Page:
By the middle of the day, his strength was fading. The dry heat sucked the water straight out of his body, leaving him with a parched throat and a spinning head. When he stopped to rest, he drew wine bottles and waterfalls, but they only threw his thirst into starker relief.

Somewhere along the line, he started losing things. A pair of binoculars. The empty water bottle. Even his pistol, abandoned during a delirious, desperate attempt to lighten his load. But he clung tight to the pencils and paper. Those he needed. Those were part of him.

He was on the verge of giving up when he saw movement between the dunes ahead. He staggered up a slope and looked down at a town below.

At last, somewhere he could find water! A chance to survive and to make it home.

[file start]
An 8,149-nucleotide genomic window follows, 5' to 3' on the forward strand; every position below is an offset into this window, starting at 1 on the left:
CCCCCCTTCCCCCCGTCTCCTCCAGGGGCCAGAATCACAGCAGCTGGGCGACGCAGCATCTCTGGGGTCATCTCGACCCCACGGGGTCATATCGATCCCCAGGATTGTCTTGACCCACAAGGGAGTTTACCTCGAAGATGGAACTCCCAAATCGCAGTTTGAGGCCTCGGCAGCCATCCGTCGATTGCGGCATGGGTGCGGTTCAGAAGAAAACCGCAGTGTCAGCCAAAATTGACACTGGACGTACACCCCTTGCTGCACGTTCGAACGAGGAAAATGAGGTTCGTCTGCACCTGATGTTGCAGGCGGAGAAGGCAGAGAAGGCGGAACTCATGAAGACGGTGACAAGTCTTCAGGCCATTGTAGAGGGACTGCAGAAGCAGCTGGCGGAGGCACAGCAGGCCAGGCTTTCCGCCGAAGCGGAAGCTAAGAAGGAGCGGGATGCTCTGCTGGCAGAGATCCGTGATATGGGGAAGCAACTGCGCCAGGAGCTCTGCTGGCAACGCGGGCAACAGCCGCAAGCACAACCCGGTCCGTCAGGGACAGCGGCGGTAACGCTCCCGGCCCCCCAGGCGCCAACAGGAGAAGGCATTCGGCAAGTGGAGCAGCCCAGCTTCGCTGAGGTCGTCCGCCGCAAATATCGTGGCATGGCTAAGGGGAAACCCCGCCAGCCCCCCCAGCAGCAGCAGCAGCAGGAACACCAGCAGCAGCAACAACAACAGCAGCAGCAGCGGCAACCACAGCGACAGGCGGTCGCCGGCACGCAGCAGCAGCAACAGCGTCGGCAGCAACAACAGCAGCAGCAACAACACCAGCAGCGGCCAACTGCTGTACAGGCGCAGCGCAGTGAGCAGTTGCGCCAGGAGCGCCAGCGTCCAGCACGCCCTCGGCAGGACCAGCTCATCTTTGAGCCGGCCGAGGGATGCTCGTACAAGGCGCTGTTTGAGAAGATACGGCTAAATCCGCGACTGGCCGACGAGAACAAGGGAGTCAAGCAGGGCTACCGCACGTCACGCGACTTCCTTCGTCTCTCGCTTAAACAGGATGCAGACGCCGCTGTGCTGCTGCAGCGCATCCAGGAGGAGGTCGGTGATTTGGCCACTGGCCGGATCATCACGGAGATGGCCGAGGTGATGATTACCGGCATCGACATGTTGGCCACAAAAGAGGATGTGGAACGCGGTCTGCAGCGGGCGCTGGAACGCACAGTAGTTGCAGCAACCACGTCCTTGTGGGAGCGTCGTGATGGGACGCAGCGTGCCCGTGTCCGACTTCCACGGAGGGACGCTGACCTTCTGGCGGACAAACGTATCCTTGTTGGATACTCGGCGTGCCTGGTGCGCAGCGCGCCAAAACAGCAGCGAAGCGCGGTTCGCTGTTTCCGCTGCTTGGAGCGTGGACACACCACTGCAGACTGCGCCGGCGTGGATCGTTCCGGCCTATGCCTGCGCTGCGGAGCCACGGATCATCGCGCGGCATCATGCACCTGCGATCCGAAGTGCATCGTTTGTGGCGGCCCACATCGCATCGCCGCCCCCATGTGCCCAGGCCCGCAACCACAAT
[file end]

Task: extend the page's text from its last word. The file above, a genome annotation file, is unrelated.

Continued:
A truck was driving into the town, a long dust cloud snaking out behind it. A British truck, driven by British soldiers.

Schmatlock cursed his luck. If the British spotted him in that town, he would be sent straight to a prison camp. But he was so thirsty, so exhausted, what choice did he have?

A sound made him look back. A camel was approaching with a man on its back, laden with saddle bags. The man looked like a local.

Better to risk exposing himself now than to face the British unprepared. Schmatlock waved and called out a greeting.

The camel rider approached. He looked down and said something Schmatlock couldn’t understand.

“Thirsty.” Schmatlock pointed at his mouth. “Water, please.”

Perhaps the rider understood, or perhaps he just saw Schmatlock’s desperate state. Regardless, he threw him a water skin and Schmatlock gulped the contents gratefully down. His guts gurgled at the sudden change, but he felt some sense returning, his mind emerging from the fog of dehydration.